Hawker Beechcraft prefers to keep its business up in the air. The company manufactures passenger planes and offers service and support for aircraft. Its product line includes business jets, turboprops, and piston-powered aircraft. The company supplies parts, maintenance, and flight support to a fleet of some 37,000 aircraft via service centers in 30-plus countries. In addition to commercial planes, Hawker Beechcraft makes military training aircraft for the US Air Force and the US Navy. Among its top 10 customers, the US government represents about 30% of sales, primarily for T-6 trainer aircraft. In 2012 Hawker Beechcraft filed for bankruptcy protection.
The company filed for Chapter 11 protection after arriving at a prearranged restructuring plan that will remove about $2.5 billion in debt and about $125 million in annual cash interest expenses.
Despite its global reach, Hawker Beechcraft has taken a hit from the turbulent economic environment and credit crisis that has eroded corporate spending on commercial aircraft, losing more than $630 million in 2011. It had already struggled with a decline of more than 12% in 2010 year-over-year sales, largely attributable to flagging aircraft deliveries offset by a rise in trainer aircraft and customer support revenue.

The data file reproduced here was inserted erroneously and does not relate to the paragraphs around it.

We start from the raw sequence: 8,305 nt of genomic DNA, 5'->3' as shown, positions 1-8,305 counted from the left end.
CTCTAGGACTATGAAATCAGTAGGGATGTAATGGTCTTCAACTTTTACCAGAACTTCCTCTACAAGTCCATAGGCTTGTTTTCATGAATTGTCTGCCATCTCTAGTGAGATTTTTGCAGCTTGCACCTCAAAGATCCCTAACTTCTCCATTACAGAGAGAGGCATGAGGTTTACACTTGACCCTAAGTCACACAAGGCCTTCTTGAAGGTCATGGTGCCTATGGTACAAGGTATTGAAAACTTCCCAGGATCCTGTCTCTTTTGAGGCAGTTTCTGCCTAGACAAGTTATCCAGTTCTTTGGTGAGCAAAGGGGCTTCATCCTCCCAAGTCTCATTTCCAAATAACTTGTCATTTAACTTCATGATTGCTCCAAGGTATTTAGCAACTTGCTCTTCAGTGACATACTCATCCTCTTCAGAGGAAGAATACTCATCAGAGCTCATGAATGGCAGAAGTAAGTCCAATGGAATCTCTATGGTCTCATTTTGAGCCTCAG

Responding to ongoing weakness in the global economy and an anticipated aircraft production slowdown, Hawker Beechcraft cut its workforce by 8% in fall 2010, and announced the termination of another 800 jobs during 2011. The hard choice followed the elimination of approximately 2,300 jobs in 2009, a nearly one-quarter reduction in staff. In addition, it is shutting several facilities in Wichita, Kansas; work is set to transfer to third parties or to its facility in Mexico. Nonetheless, Kansas and local authorities have offered the company a $45 million incentive package to maintain its footprint in Wichita.
The defense market tends to be less susceptible to the ups and downs of the economy than the commercial sectors of the aviation industry. Hawker Beechcraft is a sole source supplier of trainer aircraft to the US Army and US Navy under the Joint Primary Aircraft Training System (JPATS) program. The US government is anticipated to require product support services for its T-6 family of trainer aircraft through 2050. In the meantime, Hawker Beechcraft continues to develop a light attack variant of the T-6 (known as the AT-6) that features integrated surveillance equipment, data link, and wings that can carry light attack weapons. It satisfied the US Department of Defense's trial experiment in 2010.
The company also sells military training aircraft and spare parts to militaries around the world. International customers accounted for 20% of deliveries in 2010. In the global business aviation market, Hawker Beechcraft has more than 100 facility-owned and authorized service centers -- the largest in the industry. It is continuing its aftermarket sales support covering Hawker business jets throughout Africa, Australia, and the Middle East. Nigeria, specifically, is forecast as one of the highest growth regions in the world. More than 50% of business turboprops sold in Africa in 2010 were made by Hawker Beechcraft. – less
10 salaries reported
$21.14 per hour
5 salaries reported
$22.77 per hour
6 salaries reported
$56,317 per year